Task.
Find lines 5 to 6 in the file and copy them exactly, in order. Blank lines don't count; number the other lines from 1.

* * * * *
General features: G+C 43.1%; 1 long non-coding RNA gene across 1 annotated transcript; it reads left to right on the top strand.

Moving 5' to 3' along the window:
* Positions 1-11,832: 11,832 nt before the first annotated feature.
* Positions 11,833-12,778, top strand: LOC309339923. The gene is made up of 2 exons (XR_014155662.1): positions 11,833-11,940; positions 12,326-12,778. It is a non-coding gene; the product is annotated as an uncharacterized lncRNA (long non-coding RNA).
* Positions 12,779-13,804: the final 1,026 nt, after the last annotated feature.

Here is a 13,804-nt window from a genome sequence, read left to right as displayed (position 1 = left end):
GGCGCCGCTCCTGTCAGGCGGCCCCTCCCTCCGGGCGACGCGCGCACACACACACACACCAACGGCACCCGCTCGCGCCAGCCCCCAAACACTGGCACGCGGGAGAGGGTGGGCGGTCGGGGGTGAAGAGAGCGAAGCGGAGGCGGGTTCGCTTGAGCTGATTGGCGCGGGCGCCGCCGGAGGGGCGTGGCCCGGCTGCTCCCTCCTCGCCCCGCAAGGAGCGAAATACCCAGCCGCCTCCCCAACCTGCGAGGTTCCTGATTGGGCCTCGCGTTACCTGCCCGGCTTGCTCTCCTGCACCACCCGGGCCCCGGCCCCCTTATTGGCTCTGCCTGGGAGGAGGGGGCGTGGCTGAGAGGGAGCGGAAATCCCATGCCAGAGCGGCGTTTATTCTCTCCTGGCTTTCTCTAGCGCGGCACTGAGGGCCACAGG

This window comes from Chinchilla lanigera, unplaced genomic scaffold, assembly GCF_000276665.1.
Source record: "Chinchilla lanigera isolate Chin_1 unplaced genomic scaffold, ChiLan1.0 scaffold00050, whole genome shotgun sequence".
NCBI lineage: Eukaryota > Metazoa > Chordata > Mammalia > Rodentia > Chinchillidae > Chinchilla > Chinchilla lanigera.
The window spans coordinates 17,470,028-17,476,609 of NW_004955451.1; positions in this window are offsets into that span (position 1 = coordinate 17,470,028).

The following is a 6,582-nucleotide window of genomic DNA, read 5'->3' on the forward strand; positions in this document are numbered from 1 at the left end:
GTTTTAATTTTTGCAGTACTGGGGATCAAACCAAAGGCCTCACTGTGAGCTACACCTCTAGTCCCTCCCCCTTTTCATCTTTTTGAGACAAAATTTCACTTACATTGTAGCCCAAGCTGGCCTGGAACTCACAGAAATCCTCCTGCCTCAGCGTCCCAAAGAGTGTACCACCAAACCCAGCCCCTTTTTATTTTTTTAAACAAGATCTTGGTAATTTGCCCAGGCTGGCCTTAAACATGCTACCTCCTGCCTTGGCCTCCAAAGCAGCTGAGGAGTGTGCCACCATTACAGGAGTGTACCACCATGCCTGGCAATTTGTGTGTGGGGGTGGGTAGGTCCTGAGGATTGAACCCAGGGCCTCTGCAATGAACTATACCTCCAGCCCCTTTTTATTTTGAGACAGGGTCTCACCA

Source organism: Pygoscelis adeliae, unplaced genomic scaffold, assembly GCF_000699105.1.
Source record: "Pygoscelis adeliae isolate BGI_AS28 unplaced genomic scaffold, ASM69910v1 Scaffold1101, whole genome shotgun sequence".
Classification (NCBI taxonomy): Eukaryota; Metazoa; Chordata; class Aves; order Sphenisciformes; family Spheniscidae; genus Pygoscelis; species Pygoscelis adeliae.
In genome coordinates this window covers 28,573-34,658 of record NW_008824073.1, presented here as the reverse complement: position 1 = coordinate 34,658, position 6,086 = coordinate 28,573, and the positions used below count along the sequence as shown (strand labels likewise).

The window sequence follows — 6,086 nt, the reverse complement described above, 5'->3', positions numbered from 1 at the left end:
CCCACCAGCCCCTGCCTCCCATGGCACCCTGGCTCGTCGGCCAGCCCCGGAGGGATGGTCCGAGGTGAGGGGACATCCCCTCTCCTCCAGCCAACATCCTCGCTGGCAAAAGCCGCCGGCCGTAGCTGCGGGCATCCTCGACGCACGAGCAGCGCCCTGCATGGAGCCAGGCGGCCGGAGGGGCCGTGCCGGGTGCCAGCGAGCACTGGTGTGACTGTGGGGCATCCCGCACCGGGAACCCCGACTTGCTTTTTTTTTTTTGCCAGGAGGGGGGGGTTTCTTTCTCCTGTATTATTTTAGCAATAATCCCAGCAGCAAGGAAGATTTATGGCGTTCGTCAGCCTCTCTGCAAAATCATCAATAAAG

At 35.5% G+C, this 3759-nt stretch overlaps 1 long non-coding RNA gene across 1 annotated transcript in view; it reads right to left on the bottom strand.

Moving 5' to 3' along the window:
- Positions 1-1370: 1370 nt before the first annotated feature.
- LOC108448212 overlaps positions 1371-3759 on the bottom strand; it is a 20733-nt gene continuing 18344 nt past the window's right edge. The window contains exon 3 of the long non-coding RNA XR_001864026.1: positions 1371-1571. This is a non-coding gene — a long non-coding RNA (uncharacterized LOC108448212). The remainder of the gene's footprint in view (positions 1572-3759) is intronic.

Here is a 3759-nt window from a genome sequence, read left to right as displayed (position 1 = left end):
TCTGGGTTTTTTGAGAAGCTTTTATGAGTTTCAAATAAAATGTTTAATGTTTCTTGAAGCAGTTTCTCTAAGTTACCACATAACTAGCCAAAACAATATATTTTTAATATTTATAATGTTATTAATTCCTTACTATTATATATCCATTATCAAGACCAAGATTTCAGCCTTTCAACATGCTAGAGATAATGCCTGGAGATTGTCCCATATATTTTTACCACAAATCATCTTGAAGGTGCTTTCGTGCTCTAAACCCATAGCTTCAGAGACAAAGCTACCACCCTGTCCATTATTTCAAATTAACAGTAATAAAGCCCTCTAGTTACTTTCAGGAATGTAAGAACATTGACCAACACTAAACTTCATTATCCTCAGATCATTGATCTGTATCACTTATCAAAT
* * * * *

* Positions 12,779-13,804: the final 1,026 nt, after the last annotated feature.

Here is a 13,804-nt window from a genome sequence, read left to right as displayed (position 1 = left end):